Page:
It's the most wonderful time of the year - when theatre companies announce their new season.
First up is the Gamm Theatre in Pawtucket, which I think has a very promising 2010-2011 planned.
There's a North American premiere, a couple of plays I missed in New York that were fairly well-received, a classic of 19th century drama and a 20th-century play that seems all-too suited to our current economic woes.
The theatre is an intimate space, only 137 seats, and it's one I should get to more often. I saw a terrific production of The Elephant Man there in 2007.
Here's the schedule:
Glengarry Glen Ross
Sept. 2 - Oct. 3
Oct. 21 - Nov. 21
A Doll's House
Jan. 20 - Feb. 20, 2011
March 17 - April 17, 2011
Why Torture is Wrong and the People Who Love Them
May 5 - June 5, 2011
Even though I was disappointed by the two David Mamet plays I've seen on Broadway, Speed-the-Plow and Race, I do like the film version of Glengarry Glen Ross and I'm eager to see it on stage. Be aware that there's plenty of Mamet's trademark profanity in this 1982 play about small-time real-estate agents desperate to make a sale.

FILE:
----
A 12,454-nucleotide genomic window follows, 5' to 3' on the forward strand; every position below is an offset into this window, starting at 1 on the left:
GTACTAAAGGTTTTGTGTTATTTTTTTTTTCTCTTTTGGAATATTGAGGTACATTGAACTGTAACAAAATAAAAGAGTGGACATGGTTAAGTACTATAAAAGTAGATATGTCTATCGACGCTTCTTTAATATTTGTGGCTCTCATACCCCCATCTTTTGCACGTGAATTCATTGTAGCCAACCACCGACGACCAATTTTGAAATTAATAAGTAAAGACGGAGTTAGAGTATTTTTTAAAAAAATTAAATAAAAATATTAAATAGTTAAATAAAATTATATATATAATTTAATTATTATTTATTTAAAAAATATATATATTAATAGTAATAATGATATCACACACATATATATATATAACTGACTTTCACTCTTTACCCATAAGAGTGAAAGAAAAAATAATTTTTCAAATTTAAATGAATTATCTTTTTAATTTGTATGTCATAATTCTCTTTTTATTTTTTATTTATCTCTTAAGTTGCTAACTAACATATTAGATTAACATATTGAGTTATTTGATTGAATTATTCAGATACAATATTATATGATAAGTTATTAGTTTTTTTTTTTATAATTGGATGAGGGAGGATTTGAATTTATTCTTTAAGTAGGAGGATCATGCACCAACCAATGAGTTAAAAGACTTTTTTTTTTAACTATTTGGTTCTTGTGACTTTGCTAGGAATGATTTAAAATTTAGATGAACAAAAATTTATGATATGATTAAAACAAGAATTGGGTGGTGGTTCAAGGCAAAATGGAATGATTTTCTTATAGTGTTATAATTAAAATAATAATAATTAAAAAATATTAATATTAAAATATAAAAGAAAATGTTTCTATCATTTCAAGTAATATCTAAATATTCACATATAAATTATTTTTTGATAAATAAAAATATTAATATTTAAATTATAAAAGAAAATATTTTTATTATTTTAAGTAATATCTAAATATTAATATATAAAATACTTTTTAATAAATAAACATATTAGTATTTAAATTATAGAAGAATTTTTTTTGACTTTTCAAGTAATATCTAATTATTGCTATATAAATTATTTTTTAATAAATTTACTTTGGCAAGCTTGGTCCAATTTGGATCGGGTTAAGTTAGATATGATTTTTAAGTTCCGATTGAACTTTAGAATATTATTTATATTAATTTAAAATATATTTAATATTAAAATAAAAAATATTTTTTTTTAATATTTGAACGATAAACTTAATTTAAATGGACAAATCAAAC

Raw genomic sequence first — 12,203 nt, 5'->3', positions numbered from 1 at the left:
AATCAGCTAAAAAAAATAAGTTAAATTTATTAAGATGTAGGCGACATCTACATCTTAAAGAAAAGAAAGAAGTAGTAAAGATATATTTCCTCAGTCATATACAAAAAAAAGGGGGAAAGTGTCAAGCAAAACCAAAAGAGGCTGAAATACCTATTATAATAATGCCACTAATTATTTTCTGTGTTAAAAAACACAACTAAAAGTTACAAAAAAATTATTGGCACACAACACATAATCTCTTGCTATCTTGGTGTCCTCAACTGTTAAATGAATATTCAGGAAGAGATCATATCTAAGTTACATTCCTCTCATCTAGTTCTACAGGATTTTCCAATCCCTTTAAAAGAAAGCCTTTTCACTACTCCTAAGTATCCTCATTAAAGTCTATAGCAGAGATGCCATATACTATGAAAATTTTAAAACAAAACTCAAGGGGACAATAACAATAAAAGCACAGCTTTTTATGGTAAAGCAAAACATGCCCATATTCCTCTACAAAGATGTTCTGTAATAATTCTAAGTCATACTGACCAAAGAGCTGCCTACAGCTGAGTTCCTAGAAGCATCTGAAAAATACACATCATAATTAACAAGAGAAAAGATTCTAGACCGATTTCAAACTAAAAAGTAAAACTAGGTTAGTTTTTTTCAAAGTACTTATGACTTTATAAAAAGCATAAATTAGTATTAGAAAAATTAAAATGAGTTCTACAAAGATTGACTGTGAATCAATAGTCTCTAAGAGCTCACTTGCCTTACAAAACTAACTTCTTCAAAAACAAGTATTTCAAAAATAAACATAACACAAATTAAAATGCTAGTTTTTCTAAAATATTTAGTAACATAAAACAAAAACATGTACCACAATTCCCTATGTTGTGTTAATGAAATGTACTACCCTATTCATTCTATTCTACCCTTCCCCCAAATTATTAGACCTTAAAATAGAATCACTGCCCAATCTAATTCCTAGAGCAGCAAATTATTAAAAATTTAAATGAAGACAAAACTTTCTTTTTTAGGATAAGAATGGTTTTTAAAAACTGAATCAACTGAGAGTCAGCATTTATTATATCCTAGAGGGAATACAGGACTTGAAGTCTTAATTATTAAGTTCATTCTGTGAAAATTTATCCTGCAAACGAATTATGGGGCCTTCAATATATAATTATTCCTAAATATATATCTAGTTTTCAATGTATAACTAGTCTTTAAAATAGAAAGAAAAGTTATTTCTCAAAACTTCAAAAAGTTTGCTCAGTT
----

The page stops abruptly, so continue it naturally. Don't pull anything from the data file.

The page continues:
Theresa Rebeck's play is about half-sisters battling over the family inheritance - a rare stamp collection - premiered on Broadway in 2007 and drew some comparison to Mamet's work. So it'll be an interesting follow-up. Steve on Broadway called Mauritius "surprisingly thrilling and highly entertaining" in his review.
Christopher Durang's play premiered off-Broadway in 2009 at the Public Theater. It has an intriguing, convoluted plot about a woman who wakes up after a hangover and finds herself married to man who may be a terrorist. The New York Times review called Why Torture is Wrong a "hilarious and disturbing new comedy about all-American violence."
A Doll's House, a domestic drama written in the 19th century by Norwegian Henrik Ibsen, is considered a seminal work because of its focus on the lives of the middle class and on the position of women in society. The protagonist, Nora, is an intense, physically demanding role, one of the most challenging dramatic parts for an actress.
Paul, by British playwright Howard Brenton, is about St. Paul's conversion to Christianity. The play caused some controversy at London's National Theatre in 2005. But it also won praise as "a compelling study of faith and of the human need for stories that explain the world and inspire action." The Gamm production will be its North American premiere.